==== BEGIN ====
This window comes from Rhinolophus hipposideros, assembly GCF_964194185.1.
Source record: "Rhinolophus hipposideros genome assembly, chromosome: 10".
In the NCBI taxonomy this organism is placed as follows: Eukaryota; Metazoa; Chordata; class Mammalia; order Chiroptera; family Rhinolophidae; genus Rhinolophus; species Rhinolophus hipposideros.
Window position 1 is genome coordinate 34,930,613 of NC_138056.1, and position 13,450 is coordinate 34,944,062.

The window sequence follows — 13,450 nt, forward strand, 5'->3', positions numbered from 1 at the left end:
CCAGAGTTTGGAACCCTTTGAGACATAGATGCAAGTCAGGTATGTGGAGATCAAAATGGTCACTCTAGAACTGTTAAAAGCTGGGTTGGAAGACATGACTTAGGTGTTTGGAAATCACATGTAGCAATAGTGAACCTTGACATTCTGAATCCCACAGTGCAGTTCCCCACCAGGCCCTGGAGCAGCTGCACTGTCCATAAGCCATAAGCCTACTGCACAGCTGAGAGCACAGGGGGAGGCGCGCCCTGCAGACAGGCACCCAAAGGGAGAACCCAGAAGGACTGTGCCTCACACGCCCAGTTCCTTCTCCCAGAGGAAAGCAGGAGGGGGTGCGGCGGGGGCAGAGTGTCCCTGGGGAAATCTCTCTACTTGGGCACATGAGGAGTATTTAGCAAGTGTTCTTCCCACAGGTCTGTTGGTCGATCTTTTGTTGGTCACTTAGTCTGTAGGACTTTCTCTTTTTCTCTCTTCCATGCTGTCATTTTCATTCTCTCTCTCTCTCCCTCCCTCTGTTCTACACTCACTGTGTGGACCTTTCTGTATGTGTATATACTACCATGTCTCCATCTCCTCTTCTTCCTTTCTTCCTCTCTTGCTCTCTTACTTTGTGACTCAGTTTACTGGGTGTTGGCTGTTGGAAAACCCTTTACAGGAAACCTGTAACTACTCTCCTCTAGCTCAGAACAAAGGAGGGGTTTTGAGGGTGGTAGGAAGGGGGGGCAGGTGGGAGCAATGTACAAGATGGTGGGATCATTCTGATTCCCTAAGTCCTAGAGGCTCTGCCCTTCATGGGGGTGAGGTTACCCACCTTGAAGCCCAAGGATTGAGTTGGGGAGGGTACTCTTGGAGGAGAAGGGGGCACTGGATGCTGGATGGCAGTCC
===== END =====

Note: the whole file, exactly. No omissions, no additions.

This window comes from Rhinolophus hipposideros, assembly GCF_964194185.1.
Source record: "Rhinolophus hipposideros genome assembly, chromosome: 10".
In the NCBI taxonomy this organism is placed as follows: Eukaryota; Metazoa; Chordata; class Mammalia; order Chiroptera; family Rhinolophidae; genus Rhinolophus; species Rhinolophus hipposideros.
Window position 1 is genome coordinate 34,930,613 of NC_138056.1, and position 13,450 is coordinate 34,944,062.

The window sequence follows — 13,450 nt, forward strand, 5'->3', positions numbered from 1 at the left end:
CCAGAGTTTGGAACCCTTTGAGACATAGATGCAAGTCAGGTATGTGGAGATCAAAATGGTCACTCTAGAACTGTTAAAAGCTGGGTTGGAAGACATGACTTAGGTGTTTGGAAATCACATGTAGCAATAGTGAACCTTGACATTCTGAATCCCACAGTGCAGTTCCCCACCAGGCCCTGGAGCAGCTGCACTGTCCATAAGCCATAAGCCTACTGCACAGCTGAGAGCACAGGGGGAGGCGCGCCCTGCAGACAGGCACCCAAAGGGAGAACCCAGAAGGACTGTGCCTCACACGCCCAGTTCCTTCTCCCAGAGGAAAGCAGGAGGGGGTGCGGCGGGGGCAGAGTGTCCCTGGGGAAATCTCTCTACTTGGGCACATGAGGAGTATTTAGCAAGTGTTCTTCCCACAGGTCTGTTGGTCGATCTTTTGTTGGTCACTTAGTCTGTAGGACTTTCTCTTTTTCTCTCTTCCATGCTGTCATTTTCATTCTCTCTCTCTCTCCCTCCCTCTGTTCTACACTCACTGTGTGGACCTTTCTGTATGTGTATATACTACCATGTCTCCATCTCCTCTTCTTCCTTTCTTCCTCTCTTGCTCTCTTACTTTGTGACTCAGTTTACTGGGTGTTGGCTGTTGGAAAACCCTTTACAGGAAACCTGTAACTACTCTCCTCTAGCTCAGAACAAAGGAGGGGTTTTGAGGGTGGTAGGAAGGGGGGGCAGGTGGGAGCAATGTACAAGATGGTGGGATCATTCTGATTCCCTAAGTCCTAGAGGCTCTGCCCTTCATGGGGGTGAGGTTACCCACCTTGAAGCCCAAGGATTGAGTTGGGGAGGGTACTCTTGGAGGAGAAGGGGGCACTGGATGCTGGATGGCAGTCC